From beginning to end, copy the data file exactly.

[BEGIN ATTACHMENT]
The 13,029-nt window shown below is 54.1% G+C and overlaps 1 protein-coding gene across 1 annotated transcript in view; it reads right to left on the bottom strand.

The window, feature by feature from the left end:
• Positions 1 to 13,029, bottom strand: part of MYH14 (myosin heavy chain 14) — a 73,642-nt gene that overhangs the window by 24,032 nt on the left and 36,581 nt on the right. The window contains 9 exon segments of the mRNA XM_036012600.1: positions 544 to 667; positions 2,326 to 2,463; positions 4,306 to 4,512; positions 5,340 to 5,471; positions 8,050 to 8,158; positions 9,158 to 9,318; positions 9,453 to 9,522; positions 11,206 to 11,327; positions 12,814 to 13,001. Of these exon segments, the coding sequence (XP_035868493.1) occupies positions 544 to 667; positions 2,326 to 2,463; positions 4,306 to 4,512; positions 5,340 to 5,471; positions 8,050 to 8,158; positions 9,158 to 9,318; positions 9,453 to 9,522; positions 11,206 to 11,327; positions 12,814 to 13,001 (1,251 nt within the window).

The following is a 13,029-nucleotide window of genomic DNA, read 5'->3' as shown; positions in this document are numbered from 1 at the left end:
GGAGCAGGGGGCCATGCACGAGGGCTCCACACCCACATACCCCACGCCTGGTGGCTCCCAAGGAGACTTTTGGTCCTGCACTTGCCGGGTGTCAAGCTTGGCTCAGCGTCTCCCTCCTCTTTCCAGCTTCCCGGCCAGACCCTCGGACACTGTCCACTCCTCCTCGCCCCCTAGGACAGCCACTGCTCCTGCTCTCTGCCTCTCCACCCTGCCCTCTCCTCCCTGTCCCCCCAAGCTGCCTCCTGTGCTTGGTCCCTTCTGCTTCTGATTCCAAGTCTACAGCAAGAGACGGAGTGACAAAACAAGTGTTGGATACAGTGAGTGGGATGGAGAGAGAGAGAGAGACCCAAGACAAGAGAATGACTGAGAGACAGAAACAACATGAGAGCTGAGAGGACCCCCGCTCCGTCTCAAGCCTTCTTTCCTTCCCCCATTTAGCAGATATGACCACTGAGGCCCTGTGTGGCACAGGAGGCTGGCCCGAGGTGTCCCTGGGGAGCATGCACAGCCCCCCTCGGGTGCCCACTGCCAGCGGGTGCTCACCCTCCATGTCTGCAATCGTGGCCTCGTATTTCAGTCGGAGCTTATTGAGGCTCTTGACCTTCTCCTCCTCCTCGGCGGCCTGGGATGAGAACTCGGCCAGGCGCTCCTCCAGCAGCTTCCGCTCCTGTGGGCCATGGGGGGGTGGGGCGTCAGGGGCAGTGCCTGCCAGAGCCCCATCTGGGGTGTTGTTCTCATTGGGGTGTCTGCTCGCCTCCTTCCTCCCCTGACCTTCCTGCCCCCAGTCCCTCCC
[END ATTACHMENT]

The 13,029-nt window shown below is 54.1% G+C and overlaps 1 protein-coding gene across 1 annotated transcript in view; it reads right to left on the bottom strand.

The window, feature by feature from the left end:
• Positions 1 to 13,029, bottom strand: part of MYH14 (myosin heavy chain 14) — a 73,642-nt gene that overhangs the window by 24,032 nt on the left and 36,581 nt on the right. The window contains 9 exon segments of the mRNA XM_036012600.1: positions 544 to 667; positions 2,326 to 2,463; positions 4,306 to 4,512; positions 5,340 to 5,471; positions 8,050 to 8,158; positions 9,158 to 9,318; positions 9,453 to 9,522; positions 11,206 to 11,327; positions 12,814 to 13,001. Of these exon segments, the coding sequence (XP_035868493.1) occupies positions 544 to 667; positions 2,326 to 2,463; positions 4,306 to 4,512; positions 5,340 to 5,471; positions 8,050 to 8,158; positions 9,158 to 9,318; positions 9,453 to 9,522; positions 11,206 to 11,327; positions 12,814 to 13,001 (1,251 nt within the window).

The following is a 13,029-nucleotide window of genomic DNA, read 5'->3' as shown; positions in this document are numbered from 1 at the left end:
GGAGCAGGGGGCCATGCACGAGGGCTCCACACCCACATACCCCACGCCTGGTGGCTCCCAAGGAGACTTTTGGTCCTGCACTTGCCGGGTGTCAAGCTTGGCTCAGCGTCTCCCTCCTCTTTCCAGCTTCCCGGCCAGACCCTCGGACACTGTCCACTCCTCCTCGCCCCCTAGGACAGCCACTGCTCCTGCTCTCTGCCTCTCCACCCTGCCCTCTCCTCCCTGTCCCCCCAAGCTGCCTCCTGTGCTTGGTCCCTTCTGCTTCTGATTCCAAGTCTACAGCAAGAGACGGAGTGACAAAACAAGTGTTGGATACAGTGAGTGGGATGGAGAGAGAGAGAGAGACCCAAGACAAGAGAATGACTGAGAGACAGAAACAACATGAGAGCTGAGAGGACCCCCGCTCCGTCTCAAGCCTTCTTTCCTTCCCCCATTTAGCAGATATGACCACTGAGGCCCTGTGTGGCACAGGAGGCTGGCCCGAGGTGTCCCTGGGGAGCATGCACAGCCCCCCTCGGGTGCCCACTGCCAGCGGGTGCTCACCCTCCATGTCTGCAATCGTGGCCTCGTATTTCAGTCGGAGCTTATTGAGGCTCTTGACCTTCTCCTCCTCCTCGGCGGCCTGGGATGAGAACTCGGCCAGGCGCTCCTCCAGCAGCTTCCGCTCCTGTGGGCCATGGGGGGGTGGGGCGTCAGGGGCAGTGCCTGCCAGAGCCCCATCTGGGGTGTTGTTCTCATTGGGGTGTCTGCTCGCCTCCTTCCTCCCCTGACCTTCCTGCCCCCAGTCCCTCCC